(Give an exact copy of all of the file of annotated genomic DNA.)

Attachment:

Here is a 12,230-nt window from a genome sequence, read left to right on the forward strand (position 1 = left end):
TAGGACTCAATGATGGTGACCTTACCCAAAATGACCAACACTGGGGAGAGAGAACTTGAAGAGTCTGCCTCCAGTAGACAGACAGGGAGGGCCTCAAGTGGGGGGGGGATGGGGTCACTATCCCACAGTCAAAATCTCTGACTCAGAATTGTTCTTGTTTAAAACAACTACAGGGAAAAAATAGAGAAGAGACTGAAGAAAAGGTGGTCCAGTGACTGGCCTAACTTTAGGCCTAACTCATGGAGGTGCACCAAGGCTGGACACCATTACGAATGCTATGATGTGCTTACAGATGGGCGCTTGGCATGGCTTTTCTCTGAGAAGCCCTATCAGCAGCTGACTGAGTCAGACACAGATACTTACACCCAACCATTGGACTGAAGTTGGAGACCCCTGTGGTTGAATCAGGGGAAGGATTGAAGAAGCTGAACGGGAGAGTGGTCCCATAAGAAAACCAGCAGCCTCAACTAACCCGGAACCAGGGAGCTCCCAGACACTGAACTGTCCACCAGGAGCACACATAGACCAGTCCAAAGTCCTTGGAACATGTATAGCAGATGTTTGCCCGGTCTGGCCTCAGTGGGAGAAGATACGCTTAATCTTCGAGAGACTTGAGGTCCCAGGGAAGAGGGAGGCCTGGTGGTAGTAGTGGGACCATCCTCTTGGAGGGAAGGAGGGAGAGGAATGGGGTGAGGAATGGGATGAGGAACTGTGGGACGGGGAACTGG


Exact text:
Here is a 12,230-nt window from a genome sequence, read left to right on the forward strand (position 1 = left end):
TAGGACTCAATGATGGTGACCTTACCCAAAATGACCAACACTGGGGAGAGAGAACTTGAAGAGTCTGCCTCCAGTAGACAGACAGGGAGGGCCTCAAGTGGGGGGGGGATGGGGTCACTATCCCACAGTCAAAATCTCTGACTCAGAATTGTTCTTGTTTAAAACAACTACAGGGAAAAAATAGAGAAGAGACTGAAGAAAAGGTGGTCCAGTGACTGGCCTAACTTTAGGCCTAACTCATGGAGGTGCACCAAGGCTGGACACCATTACGAATGCTATGATGTGCTTACAGATGGGCGCTTGGCATGGCTTTTCTCTGAGAAGCCCTATCAGCAGCTGACTGAGTCAGACACAGATACTTACACCCAACCATTGGACTGAAGTTGGAGACCCCTGTGGTTGAATCAGGGGAAGGATTGAAGAAGCTGAACGGGAGAGTGGTCCCATAAGAAAACCAGCAGCCTCAACTAACCCGGAACCAGGGAGCTCCCAGACACTGAACTGTCCACCAGGAGCACACATAGACCAGTCCAAAGTCCTTGGAACATGTATAGCAGATGTTTGCCCGGTCTGGCCTCAGTGGGAGAAGATACGCTTAATCTTCGAGAGACTTGAGGTCCCAGGGAAGAGGGAGGCCTGGTGGTAGTAGTGGGACCATCCTCTTGGAGGGAAGGAGGGAGAGGAATGGGGTGAGGAATGGGATGAGGAACTGTGGGACGGGGAACTGG